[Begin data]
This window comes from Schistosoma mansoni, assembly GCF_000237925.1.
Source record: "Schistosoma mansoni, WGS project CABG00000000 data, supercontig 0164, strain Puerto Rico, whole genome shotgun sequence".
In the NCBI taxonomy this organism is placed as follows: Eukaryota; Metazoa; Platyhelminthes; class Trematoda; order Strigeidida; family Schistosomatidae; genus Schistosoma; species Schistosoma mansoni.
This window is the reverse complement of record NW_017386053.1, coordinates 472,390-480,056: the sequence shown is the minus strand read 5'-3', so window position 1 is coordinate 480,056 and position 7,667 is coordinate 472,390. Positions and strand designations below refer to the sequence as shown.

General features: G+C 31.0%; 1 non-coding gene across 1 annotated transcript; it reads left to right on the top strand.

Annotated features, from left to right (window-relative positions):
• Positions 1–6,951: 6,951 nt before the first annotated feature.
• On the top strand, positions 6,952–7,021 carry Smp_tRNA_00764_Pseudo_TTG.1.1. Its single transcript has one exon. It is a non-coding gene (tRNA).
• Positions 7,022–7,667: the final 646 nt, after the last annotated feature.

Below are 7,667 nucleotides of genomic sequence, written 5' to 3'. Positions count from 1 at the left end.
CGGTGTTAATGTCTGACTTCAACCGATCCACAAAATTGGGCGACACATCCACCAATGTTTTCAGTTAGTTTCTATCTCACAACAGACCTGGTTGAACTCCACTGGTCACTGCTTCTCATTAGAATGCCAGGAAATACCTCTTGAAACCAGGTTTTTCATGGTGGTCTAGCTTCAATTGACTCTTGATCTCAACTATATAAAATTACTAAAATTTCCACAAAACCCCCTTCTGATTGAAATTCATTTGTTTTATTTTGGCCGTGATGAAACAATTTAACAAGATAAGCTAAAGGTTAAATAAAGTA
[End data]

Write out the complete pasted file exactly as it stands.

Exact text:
This window comes from Schistosoma mansoni, assembly GCF_000237925.1.
Source record: "Schistosoma mansoni, WGS project CABG00000000 data, supercontig 0164, strain Puerto Rico, whole genome shotgun sequence".
In the NCBI taxonomy this organism is placed as follows: Eukaryota; Metazoa; Platyhelminthes; class Trematoda; order Strigeidida; family Schistosomatidae; genus Schistosoma; species Schistosoma mansoni.
This window is the reverse complement of record NW_017386053.1, coordinates 472,390-480,056: the sequence shown is the minus strand read 5'-3', so window position 1 is coordinate 480,056 and position 7,667 is coordinate 472,390. Positions and strand designations below refer to the sequence as shown.

General features: G+C 31.0%; 1 non-coding gene across 1 annotated transcript; it reads left to right on the top strand.

Annotated features, from left to right (window-relative positions):
• Positions 1–6,951: 6,951 nt before the first annotated feature.
• On the top strand, positions 6,952–7,021 carry Smp_tRNA_00764_Pseudo_TTG.1.1. Its single transcript has one exon. It is a non-coding gene (tRNA).
• Positions 7,022–7,667: the final 646 nt, after the last annotated feature.

Below are 7,667 nucleotides of genomic sequence, written 5' to 3'. Positions count from 1 at the left end.
CGGTGTTAATGTCTGACTTCAACCGATCCACAAAATTGGGCGACACATCCACCAATGTTTTCAGTTAGTTTCTATCTCACAACAGACCTGGTTGAACTCCACTGGTCACTGCTTCTCATTAGAATGCCAGGAAATACCTCTTGAAACCAGGTTTTTCATGGTGGTCTAGCTTCAATTGACTCTTGATCTCAACTATATAAAATTACTAAAATTTCCACAAAACCCCCTTCTGATTGAAATTCATTTGTTTTATTTTGGCCGTGATGAAACAATTTAACAAGATAAGCTAAAGGTTAAATAAAGTA